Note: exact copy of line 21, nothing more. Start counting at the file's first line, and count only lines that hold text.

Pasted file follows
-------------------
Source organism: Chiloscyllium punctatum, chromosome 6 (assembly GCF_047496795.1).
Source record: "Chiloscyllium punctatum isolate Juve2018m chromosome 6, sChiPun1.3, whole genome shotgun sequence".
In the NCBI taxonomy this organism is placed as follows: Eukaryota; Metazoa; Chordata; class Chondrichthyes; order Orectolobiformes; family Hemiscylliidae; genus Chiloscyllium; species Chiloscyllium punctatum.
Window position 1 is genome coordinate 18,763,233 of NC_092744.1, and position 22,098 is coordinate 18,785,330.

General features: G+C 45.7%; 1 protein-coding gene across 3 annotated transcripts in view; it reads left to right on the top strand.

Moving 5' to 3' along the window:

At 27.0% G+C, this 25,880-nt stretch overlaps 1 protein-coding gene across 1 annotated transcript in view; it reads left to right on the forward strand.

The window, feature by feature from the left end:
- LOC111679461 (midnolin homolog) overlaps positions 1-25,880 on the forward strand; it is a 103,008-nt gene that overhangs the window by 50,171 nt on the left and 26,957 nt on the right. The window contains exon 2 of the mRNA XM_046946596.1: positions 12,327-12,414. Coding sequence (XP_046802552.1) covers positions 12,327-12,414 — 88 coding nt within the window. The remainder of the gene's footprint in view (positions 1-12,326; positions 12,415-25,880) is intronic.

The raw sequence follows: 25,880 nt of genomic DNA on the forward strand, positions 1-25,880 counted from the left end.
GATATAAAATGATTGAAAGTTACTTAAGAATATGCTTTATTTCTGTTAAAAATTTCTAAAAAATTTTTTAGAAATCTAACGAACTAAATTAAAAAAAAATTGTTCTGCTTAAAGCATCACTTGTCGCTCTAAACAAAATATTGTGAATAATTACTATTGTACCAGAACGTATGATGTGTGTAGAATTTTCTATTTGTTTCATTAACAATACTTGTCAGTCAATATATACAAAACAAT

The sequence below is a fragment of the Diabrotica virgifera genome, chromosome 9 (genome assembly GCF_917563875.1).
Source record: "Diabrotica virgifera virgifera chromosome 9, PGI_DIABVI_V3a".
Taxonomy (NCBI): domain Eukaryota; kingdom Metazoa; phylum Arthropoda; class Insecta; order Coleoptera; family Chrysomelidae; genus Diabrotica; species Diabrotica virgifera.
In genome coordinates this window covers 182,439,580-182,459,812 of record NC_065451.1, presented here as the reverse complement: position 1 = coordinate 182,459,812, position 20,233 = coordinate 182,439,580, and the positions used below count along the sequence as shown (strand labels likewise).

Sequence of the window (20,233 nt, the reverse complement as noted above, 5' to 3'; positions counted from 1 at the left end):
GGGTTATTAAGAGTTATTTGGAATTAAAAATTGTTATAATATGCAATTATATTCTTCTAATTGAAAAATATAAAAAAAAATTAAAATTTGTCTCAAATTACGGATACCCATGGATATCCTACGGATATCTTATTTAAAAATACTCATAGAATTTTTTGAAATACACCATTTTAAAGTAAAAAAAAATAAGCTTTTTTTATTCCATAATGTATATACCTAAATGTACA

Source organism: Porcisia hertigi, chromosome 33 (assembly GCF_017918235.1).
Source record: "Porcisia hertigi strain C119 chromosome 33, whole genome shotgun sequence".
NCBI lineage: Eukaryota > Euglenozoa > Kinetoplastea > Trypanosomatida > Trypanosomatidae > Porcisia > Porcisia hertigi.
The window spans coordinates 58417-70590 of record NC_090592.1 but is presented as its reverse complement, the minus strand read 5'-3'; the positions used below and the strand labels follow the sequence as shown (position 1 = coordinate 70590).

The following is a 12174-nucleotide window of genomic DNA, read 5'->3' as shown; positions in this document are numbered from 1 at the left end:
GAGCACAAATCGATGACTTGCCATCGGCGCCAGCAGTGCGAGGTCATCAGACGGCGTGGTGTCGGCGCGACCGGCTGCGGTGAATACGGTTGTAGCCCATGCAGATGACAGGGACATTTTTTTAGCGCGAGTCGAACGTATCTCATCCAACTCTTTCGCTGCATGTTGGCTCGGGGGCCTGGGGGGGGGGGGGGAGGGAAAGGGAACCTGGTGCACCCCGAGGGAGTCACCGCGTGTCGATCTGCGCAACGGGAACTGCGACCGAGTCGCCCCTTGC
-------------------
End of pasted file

The window spans coordinates 58417-70590 of record NC_090592.1 but is presented as its reverse complement, the minus strand read 5'-3'; the positions used below and the strand labels follow the sequence as shown (position 1 = coordinate 70590).